The Value of Support Groups

Dorothy Leone-Glasser, RN, HHC, CEO Advocates for Responsible Care,

Chair Georgia Bio Patient Advocacy Alliance

When I was diagnosed with systemic lupus erythematosus at 19 years, I discovered a major void in the treatment of chronic illness –support counseling to help patients understand and cope with the challenges of their disease. To bridge this gap in my own practice as a Nurse Specialist, I took a 3-year internship in Chronic Illness Counseling at Columbia University, NYC.  I was determined to fill that void so I created, a national award winning, Coping with Chronic Illness Project. The major component was providing support groups for those with chronic and terminal illness and their caregivers. The groups offered information and practical life-style engineering methods to address the physical and psychological aspects of illness, coping methods, pain and stress management strategies and communication and relationship skills with navigation approaches to our complex healthcare system.

Today we are partnering with GA Bio-Center for Global Health Innovation (CGHI) to focus on the science of patient input for medical research and development with consideration of downstream regulatory and legislative policy decision making.  In doing so, we can explore gaps in knowledge and other barriers that impede progress, and discuss the value of patient input for research that addresses gaps and barriers that could help move the patient and Bio community forward.


To understand the value of support groups on our patient community, Rx in Reach and CGHI launched a digital campaign to collect survey responses from Georgians about chronic illness support groups through Facebook Ads.

The survey generated 157 responses with 49% of all responders saying they belonged to a chronic illness support group. Although, 45% of all responders said they don’t belong to a support group for chronic illness; 63% of all responders said they would like to join a support group.

Other interesting findings from our survey were:

  • 60% believe support groups are misunderstood 
  • 46% said there a stigma associated with support groups that could lead to members feeling embarrassed
  • Responders stated they joined a support group because of
    • feeling isolated
    • needing help managing illness
    • needing someone to listen
    • their physician suggested it

Our findings show there is a strong stigma associated with seeking help from a support group. Support group members believe the public does not understand the need to connect with others who understand their daily challenges of living with chronic illness. Professional facilitated support groups offer a safe, non-judging environment for people to gain valuable information about disease processes, managing illness symptoms and healthcare system barriers while providing worthwhile life-style engineering to better cope with the rollercoaster of emotions and daily living complications. Survey responders, 20%, stated, their support group experience helped them, especially to feel less isolated and 15% of responders stated their group offered them the opportunity to gain new friends who understand their illness journey.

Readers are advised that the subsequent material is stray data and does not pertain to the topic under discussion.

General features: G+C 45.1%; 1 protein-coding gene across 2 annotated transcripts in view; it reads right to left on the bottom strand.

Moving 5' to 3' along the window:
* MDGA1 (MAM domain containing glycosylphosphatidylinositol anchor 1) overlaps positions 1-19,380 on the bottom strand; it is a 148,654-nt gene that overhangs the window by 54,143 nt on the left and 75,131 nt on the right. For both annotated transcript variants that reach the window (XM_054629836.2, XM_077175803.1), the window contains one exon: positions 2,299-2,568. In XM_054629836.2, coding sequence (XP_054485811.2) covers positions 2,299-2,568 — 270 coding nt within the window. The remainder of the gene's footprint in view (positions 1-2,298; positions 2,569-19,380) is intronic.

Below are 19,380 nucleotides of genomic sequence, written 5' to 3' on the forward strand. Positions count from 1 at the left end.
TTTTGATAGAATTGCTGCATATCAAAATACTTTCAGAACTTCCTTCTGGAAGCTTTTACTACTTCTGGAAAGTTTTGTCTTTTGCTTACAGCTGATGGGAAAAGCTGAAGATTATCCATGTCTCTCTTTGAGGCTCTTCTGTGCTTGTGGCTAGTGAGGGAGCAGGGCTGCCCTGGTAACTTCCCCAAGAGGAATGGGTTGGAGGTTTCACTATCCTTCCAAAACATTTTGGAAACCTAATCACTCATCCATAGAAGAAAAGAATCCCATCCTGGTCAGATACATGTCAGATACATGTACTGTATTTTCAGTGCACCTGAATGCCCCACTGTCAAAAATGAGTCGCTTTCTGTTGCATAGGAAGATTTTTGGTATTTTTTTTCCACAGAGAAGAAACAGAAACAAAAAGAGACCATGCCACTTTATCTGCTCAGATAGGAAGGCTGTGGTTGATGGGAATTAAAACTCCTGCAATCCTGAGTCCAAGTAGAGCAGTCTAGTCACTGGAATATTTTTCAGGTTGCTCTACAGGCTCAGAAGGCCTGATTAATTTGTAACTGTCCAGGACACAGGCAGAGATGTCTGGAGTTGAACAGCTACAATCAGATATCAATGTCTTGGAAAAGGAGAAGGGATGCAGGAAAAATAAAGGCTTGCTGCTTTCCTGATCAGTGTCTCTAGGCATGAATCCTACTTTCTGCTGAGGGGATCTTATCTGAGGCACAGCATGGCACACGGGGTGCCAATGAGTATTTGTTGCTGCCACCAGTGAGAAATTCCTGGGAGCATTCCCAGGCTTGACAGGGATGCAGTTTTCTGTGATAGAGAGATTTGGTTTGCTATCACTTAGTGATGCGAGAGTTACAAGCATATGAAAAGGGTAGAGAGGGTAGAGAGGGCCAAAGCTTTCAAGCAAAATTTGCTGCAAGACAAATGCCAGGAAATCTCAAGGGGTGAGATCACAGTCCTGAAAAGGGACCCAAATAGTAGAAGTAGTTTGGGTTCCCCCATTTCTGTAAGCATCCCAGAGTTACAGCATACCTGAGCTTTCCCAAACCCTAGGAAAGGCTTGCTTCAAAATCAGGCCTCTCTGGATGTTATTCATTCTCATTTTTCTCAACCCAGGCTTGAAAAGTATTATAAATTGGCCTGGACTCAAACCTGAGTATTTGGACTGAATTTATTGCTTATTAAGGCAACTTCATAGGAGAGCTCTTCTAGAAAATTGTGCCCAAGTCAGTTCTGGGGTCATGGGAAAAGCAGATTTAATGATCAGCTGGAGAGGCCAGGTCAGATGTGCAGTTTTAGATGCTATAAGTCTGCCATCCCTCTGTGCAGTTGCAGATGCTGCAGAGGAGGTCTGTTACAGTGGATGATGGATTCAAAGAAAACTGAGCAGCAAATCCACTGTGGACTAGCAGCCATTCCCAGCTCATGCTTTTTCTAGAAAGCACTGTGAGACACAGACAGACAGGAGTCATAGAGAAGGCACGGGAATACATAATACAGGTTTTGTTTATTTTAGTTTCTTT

We know there are many with chronic illness, their caregivers, family members and friends who would want the chance to join a support group. This presents an opportunity for us to extend our outreach to those who are facing illness feeling alone and misunderstood so we can ensure their voices are heard with aid and encouragement offered to help them live their best life despite being ill. The work of this Patient Advocacy Alliance will continue to bring together our Bio community, patient support group members, advocate and medical organizations to improve health equity throughout our healthcare delivery system and clinical trials, while sharing strategy and actions that address important health policy issues.


Kelly Barta

Coalition of Skin Diseases, President

After experiencing a prolonged and severe health crisis due to long-term use of topical steroids for eczema, Kelly became a passionate voice for those who were suffering. She was determined to bring change to the way eczema was understood and treated. Her advocacy efforts have led her to serve on several national dermatology nonprofits, bringing awareness to the great needs of this community and supporting those living with eczema and going through topical steroid withdrawal syndrome.

Kelly currently serves as President and CEO of the Coalition of Skin Diseases, an umbrella organization of more than 25 national skin-related patient groups, which exists to raise awareness of skin diseases and advocate for the 84+ million Americans living with skin conditions.